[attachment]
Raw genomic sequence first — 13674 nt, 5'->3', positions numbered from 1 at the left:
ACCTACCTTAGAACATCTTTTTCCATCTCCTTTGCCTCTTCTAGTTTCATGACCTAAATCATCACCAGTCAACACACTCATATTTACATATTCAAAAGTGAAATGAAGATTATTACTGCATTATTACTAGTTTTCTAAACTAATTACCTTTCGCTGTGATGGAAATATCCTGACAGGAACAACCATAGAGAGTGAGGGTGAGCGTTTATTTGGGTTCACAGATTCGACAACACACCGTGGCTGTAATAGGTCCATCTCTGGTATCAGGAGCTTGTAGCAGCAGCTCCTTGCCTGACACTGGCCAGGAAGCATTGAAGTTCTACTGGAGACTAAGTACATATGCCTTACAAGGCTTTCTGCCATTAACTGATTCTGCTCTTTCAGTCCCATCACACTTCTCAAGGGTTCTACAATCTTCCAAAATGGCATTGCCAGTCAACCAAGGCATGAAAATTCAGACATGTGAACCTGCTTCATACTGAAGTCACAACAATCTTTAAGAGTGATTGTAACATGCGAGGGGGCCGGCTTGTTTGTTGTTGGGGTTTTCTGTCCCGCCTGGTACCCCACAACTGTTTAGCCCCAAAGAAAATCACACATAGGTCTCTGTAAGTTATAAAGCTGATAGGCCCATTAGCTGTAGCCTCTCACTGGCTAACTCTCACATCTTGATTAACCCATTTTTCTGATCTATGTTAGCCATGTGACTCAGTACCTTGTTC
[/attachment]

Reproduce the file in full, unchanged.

Raw genomic sequence first — 13674 nt, 5'->3', positions numbered from 1 at the left:
ACCTACCTTAGAACATCTTTTTCCATCTCCTTTGCCTCTTCTAGTTTCATGACCTAAATCATCACCAGTCAACACACTCATATTTACATATTCAAAAGTGAAATGAAGATTATTACTGCATTATTACTAGTTTTCTAAACTAATTACCTTTCGCTGTGATGGAAATATCCTGACAGGAACAACCATAGAGAGTGAGGGTGAGCGTTTATTTGGGTTCACAGATTCGACAACACACCGTGGCTGTAATAGGTCCATCTCTGGTATCAGGAGCTTGTAGCAGCAGCTCCTTGCCTGACACTGGCCAGGAAGCATTGAAGTTCTACTGGAGACTAAGTACATATGCCTTACAAGGCTTTCTGCCATTAACTGATTCTGCTCTTTCAGTCCCATCACACTTCTCAAGGGTTCTACAATCTTCCAAAATGGCATTGCCAGTCAACCAAGGCATGAAAATTCAGACATGTGAACCTGCTTCATACTGAAGTCACAACAATCTTTAAGAGTGATTGTAACATGCGAGGGGGCCGGCTTGTTTGTTGTTGGGGTTTTCTGTCCCGCCTGGTACCCCACAACTGTTTAGCCCCAAAGAAAATCACACATAGGTCTCTGTAAGTTATAAAGCTGATAGGCCCATTAGCTGTAGCCTCTCACTGGCTAACTCTCACATCTTGATTAACCCATTTTTCTGATCTATGTTAGCCATGTGACTCAGTACCTTGTTC